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Today, the Capitol will be open for business as usual (yes, on Memorial Day).  Tomorrow, at 10 am, the House Revenue and Finance Committee will hold a hearing.  HB 395, the 5% income tax bill, will be on the agenda.  We need people both in Springfield and around the state to do everything they can.  Here are some opportunities for which we need your support:

·      At 5 pm today in the Rotunda, the disability rights action group ADAPT is convening a press conference to share the stories of people with disabilities and workers who will be directly impacted by cuts and delays to home and community based services.  We need people to attend the press conference to show support.  If you are interested in being involved in the press conference or getting the advisory, please contact Gary Arnold of ADAPT at 773-425-2536 or

·      At 8:30 pm on Monday on the steps of the east side of the Capitol, SEIU will hold a candlelight vigil for the 5% income tax.  Again, speakers will include people directly affected by not extending the 5%.  If you are interested into being involved, please contact Scott Vogel at 773-329-5589.

·      At 10 am tomorrow, we will need as many supporters on hand at the Capitol to hear the result of the committee vote on HB 395.

·      From now until 10 am tomorrow, please ask your members and colleagues to call and email the offices of the following House members on the committee: John E. Bradley, Michael J. Zalewski, David Harris, Barbara Flynn Currie, Marcus C. Evans, Jr., Frank J. Mautino, David McSweeney, Joe Sosnowski, Ed Sullivan, Jr., Arthur Turner.  If you go to this link, you can click on their names and find their contact info.  It’s ok to leave a voicemail, but what is most important is getting lots of people to contact their office.

This is a very important moment in our struggle to make sure home and community based services, and the whole social safety net, is protected for people who have no other option. That is the definition of the safety net: it is there for you when all your options run out.  Let’s go Illinois!


Read Southtown Start Column by Phil  Kadner

Read Old Single Mom’s Blog: Governor Quinn, top 10 reasons to pay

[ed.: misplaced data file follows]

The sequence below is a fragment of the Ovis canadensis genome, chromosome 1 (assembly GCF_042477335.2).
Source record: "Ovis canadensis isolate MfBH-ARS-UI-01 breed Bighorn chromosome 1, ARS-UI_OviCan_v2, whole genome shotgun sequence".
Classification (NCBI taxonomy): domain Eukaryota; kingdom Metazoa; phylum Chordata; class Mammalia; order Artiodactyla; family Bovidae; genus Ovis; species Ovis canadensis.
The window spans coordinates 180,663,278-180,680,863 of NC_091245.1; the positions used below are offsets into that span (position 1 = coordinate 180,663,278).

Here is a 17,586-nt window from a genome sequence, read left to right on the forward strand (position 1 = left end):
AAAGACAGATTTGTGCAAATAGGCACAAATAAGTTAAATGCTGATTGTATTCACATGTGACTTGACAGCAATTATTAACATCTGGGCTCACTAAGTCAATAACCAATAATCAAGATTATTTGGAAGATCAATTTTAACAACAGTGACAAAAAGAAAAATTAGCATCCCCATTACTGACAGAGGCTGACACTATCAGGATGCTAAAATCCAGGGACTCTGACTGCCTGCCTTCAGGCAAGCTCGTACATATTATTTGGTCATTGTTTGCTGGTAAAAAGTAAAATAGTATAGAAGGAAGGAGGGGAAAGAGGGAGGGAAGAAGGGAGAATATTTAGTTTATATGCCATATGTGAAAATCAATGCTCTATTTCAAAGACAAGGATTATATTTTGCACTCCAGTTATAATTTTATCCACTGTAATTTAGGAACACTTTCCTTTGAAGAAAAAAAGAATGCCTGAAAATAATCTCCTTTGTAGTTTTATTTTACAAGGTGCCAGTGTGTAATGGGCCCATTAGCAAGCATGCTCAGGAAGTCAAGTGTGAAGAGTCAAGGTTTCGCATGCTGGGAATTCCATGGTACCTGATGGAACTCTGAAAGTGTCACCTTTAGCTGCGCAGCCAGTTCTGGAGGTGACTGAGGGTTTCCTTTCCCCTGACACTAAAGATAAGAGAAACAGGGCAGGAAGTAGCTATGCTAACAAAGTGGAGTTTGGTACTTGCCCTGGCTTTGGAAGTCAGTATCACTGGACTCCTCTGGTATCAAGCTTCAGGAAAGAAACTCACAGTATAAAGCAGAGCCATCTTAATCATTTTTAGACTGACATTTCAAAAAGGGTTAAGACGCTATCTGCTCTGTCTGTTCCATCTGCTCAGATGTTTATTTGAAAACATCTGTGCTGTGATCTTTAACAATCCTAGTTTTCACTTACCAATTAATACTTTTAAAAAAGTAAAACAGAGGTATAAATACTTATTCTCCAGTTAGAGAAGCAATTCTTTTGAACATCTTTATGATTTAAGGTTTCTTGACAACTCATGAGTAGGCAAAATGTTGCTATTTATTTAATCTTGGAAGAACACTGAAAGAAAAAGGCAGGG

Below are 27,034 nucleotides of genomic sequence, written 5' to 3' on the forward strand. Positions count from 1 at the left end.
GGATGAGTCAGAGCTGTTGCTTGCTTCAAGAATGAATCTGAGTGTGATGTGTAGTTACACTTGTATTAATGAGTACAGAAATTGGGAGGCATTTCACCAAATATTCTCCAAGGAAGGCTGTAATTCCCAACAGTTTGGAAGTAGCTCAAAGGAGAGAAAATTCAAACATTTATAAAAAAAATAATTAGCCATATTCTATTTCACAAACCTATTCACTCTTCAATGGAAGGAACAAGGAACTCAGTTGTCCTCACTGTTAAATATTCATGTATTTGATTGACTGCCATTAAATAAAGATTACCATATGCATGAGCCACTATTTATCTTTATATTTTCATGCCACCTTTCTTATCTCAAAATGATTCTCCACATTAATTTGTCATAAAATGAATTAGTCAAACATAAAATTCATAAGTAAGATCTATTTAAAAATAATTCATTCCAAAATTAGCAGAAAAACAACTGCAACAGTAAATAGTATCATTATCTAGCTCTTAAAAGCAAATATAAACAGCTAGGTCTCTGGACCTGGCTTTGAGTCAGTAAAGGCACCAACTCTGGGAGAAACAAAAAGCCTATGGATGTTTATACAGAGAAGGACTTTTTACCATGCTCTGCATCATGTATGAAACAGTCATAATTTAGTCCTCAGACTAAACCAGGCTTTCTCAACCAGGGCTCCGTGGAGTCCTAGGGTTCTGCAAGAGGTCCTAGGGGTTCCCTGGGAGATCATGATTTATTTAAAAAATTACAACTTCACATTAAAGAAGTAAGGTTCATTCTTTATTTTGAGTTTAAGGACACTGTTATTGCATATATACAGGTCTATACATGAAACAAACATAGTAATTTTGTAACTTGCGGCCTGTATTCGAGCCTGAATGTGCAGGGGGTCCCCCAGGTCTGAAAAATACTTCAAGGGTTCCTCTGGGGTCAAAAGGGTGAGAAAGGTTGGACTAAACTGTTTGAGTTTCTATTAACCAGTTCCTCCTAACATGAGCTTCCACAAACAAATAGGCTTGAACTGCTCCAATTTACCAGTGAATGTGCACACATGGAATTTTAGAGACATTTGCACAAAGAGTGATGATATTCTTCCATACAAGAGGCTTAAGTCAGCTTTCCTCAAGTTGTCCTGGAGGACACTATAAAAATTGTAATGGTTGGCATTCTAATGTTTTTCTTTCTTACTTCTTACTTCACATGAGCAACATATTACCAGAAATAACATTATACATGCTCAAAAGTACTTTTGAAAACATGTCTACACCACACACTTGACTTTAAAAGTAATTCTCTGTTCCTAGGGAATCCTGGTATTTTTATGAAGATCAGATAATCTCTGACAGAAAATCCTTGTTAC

people more to care for people with developmental disabilities.

Click here to thank Governor Quinn for including $1
for DSPs in the FY2015 budget!

Read and Distribute – Campaign-Support Bills Chart Flyer – PDF

Care Support Bills Chart-1404-1


Learn about The Care Campaign in this radio interview with
Trinity Services CEO, Art Dykstra. Courtesy  WMAY Radio

Read the Care Campaign Editorial in the State Journal Register

In the News WAND TV ~ WAND TV2 ~ WRSP TV ~ Press Conference Photos

Governor Quinn got the message as we delivered and mailed
over 18,000 Care Campaign Cards to his office!


















Welcome to The Care Campaign, a coalition of service providers, direct support workers and their unions, associations and individuals formed in January 2013 to raise wages of direct care workers in Illinois.

We hope you’ll join us to help win a living wage for the dedicated people who support those with developmental disabilities. This is important quality of life work performed by women and men who work hard caring for some of the most vulnerable of our fellow citizens.


How you can help:

Why The Care Campaign?
The Care Campaign is a historic coming together of providers, associations, workers and their unions, parents, administrators, caregivers, people with disabilities, and other Illinois citizens. Never before have so many concerned groups and individuals come together around this important issue. We are concerned and we are committed to making a difference for the thousands of direct service professionals in Illinois who tirelessly work to care for our fellow citizens with developmental and other disabilities.